Mind Matters — Family Dinners

Want to keep your kids off drugs and alcohol? Try doing family dinners. The National Center on Addiction and Substance Abuse at Columbia University has done the research. Their study found that there is a high correlation between frequent family dinners and a reduced risk of adolescent drug and alcohol abuse, as well as teen smoking.

Don’t wait until the kids turn thirteen, though. While starting the practice of family mealtime may be a good move anytime, the earlier, the better. Not only can you inculcate good eating habits by choosing healthy foods to serve, you can create an atmosphere of care and connection, a time for sharing the activities and adventures of the day.

No, this is not easy in our busy, helter skelter scheduled lives, but actually the very fact that we are so busy gives even more importance to carve out family time.

We may also avoid allowing for this kind of time because our own memories of family meals may have been rather negative — maybe Mom always burnt the beans and Dad always fretted about having to bring home the bacon. Maybe Mom and Dad fought at dinner or drank their way through it.

Now is the chance to re-right the wrongs, re-write the family script and try again with family dinner.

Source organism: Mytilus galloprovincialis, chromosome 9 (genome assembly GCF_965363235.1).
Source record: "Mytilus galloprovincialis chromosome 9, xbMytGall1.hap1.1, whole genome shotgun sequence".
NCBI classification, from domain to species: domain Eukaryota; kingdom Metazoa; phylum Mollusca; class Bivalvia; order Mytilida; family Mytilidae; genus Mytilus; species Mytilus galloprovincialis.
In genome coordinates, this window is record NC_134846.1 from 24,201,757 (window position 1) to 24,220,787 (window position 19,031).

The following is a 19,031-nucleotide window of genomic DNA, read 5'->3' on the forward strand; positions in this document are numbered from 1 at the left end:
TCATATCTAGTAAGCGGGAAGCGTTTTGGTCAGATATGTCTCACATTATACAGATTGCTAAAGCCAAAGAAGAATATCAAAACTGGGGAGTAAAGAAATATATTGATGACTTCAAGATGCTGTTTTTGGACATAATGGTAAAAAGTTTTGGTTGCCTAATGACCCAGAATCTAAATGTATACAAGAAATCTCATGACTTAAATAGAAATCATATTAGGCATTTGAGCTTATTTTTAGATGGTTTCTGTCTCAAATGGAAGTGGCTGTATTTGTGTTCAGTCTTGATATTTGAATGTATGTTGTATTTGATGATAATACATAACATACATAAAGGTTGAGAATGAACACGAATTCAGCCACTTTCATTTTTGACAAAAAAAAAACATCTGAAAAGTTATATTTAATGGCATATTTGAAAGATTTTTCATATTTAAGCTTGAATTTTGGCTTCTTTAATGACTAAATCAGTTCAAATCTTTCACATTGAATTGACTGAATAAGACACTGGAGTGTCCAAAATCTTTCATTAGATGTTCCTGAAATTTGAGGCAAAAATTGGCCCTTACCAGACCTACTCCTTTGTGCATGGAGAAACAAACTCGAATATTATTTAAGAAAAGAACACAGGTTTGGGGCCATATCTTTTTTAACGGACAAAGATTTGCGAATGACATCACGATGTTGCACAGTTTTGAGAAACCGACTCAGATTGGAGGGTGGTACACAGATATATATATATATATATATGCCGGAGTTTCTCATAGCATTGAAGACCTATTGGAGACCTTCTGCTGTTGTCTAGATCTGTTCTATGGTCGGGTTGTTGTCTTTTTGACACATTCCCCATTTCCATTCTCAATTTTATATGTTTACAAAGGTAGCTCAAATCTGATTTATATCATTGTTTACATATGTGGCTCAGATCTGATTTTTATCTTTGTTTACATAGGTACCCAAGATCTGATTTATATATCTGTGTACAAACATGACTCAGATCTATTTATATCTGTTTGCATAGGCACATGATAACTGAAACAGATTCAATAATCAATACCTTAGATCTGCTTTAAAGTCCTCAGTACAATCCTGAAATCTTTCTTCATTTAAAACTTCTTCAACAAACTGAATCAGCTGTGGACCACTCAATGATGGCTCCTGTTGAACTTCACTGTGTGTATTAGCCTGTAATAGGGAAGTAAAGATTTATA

Some handy tips to go by:

  1. Engage your children in helping create the week’s menu. Allow them to help in the preparations sometimes; and, of course, to help set the table.
  2. Plan each week what nights will or won’t work for family mealtime. Don’t expect perfection — recognize your aim is not “Leave It To Beaver” or the “Brady Bunch”.
  3. Turn off all the background distractions: no TV, no radio during dinner.
  4. Establish a ritual, i.e., a routine to begin and end the meal. It can be the lighting of candles, saying a prayer, or a silent blessing. You don’t have to be religious to make a statement of gratitude — gratitude for each other’s presence and for the food to be eaten.
  5. Listen to every one’s story of their day.
  6. Avoid confrontations, and negative comments. Dinner is the time for kind listening and positive feedback.

And laughter helps the digestion!